Sendes vanligvis innen 5-15 dager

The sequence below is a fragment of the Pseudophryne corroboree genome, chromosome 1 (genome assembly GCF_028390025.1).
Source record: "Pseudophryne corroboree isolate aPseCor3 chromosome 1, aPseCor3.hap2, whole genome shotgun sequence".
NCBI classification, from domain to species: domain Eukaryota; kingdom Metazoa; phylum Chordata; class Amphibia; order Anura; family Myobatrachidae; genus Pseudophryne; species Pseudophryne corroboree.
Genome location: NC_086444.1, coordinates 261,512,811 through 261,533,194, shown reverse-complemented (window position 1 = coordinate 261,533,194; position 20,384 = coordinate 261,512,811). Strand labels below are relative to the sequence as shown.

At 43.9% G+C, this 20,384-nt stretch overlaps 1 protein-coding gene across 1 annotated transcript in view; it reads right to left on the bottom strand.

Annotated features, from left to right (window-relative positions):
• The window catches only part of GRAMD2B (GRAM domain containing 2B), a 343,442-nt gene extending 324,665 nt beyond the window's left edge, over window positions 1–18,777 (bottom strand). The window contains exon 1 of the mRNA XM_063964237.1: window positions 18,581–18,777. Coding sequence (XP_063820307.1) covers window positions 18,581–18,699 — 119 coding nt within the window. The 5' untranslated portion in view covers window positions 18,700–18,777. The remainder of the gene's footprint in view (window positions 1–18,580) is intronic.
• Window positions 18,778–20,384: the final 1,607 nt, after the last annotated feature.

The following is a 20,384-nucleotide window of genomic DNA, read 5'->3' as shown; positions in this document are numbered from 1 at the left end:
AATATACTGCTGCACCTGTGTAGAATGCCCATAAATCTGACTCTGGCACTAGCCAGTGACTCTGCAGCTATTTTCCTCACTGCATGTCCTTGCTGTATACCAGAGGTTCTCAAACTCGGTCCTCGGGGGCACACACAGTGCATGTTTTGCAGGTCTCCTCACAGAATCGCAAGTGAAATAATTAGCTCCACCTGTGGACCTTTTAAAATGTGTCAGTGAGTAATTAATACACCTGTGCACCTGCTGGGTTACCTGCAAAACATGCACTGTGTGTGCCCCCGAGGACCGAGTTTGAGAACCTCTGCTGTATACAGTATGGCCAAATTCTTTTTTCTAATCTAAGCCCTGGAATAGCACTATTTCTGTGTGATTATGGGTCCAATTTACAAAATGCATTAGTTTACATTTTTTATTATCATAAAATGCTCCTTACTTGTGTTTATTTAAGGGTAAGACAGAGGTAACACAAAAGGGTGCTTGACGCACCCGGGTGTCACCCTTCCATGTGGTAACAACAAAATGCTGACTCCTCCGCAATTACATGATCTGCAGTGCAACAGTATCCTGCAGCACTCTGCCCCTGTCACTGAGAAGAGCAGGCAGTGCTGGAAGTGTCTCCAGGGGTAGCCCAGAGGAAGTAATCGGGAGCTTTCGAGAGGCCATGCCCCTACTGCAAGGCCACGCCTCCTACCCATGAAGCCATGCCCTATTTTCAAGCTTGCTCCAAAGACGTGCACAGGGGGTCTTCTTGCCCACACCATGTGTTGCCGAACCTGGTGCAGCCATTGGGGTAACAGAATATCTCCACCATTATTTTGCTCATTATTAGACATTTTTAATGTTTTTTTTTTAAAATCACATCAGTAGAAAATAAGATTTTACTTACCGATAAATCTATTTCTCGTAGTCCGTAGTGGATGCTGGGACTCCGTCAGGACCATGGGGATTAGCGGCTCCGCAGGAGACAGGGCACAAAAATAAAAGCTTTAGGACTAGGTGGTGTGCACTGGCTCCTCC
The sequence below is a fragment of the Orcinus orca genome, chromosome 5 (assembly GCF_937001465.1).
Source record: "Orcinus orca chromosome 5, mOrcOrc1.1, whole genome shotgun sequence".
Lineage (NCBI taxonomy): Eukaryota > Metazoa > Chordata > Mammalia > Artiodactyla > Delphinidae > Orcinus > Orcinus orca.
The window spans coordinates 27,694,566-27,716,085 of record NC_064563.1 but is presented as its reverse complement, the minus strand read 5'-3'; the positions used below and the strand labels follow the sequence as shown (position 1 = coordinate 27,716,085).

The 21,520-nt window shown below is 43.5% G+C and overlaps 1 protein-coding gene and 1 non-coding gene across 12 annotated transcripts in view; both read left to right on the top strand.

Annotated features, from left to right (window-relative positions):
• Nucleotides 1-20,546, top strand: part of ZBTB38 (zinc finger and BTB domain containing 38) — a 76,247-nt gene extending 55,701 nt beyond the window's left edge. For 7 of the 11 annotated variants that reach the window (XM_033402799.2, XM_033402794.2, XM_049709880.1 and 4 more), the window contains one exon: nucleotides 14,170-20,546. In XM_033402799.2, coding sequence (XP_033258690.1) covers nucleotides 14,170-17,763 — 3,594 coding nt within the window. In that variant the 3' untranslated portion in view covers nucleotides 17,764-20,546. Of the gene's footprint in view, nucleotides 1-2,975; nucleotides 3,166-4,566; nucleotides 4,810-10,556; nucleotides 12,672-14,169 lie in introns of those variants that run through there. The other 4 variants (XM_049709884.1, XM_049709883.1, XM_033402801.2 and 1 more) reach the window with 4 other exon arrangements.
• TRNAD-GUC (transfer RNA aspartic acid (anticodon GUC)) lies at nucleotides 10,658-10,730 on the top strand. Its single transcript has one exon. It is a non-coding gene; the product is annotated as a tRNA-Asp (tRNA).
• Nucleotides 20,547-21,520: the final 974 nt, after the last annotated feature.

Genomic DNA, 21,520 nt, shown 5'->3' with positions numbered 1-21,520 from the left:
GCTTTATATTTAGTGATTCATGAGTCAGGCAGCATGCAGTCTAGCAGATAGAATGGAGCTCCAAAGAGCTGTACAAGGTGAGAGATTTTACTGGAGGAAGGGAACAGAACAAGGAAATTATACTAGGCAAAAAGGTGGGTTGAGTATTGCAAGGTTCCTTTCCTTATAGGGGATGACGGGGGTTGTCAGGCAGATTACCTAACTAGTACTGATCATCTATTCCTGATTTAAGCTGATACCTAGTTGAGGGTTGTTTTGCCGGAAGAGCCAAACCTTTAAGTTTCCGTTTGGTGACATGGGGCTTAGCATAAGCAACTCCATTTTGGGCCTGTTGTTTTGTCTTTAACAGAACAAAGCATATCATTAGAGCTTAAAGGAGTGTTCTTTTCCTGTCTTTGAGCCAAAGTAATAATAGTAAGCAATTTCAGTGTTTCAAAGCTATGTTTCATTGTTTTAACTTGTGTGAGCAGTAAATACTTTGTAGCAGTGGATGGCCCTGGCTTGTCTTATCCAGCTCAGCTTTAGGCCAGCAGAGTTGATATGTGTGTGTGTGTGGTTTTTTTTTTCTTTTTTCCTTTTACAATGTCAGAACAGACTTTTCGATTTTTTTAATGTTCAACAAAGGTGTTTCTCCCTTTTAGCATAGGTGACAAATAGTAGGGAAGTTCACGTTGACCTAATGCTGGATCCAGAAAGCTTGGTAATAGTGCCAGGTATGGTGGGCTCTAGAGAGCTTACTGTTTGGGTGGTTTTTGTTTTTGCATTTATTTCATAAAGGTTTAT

Historians and sociologists have been consistently - albeit gloomily - enthralled by Max Weber's model of the inevitable rise of the neurocrat. However, literary critics positively boast that writers, like academics, cannot 'do admin'. While Weber's thesis about the rise of the entrepreneur - all fire, individuality, thrust - is in tune with what we think literature is about, his thesis about the rise of the bureaucrat is not. Yet 'creative bureaucracy' is not only a euphemism for bending the rules. Literature in the Public Service shows how the public service makes its workers original, taking them beyond an individuated point of view to imagine the perfect public system. Creativity theorists too have swapped the model of solitary inspiration for a managed creative environment. John Milton, Anthony Trollope, and David Hare are examples of how authors work in and write about the public service, during its crisis moments.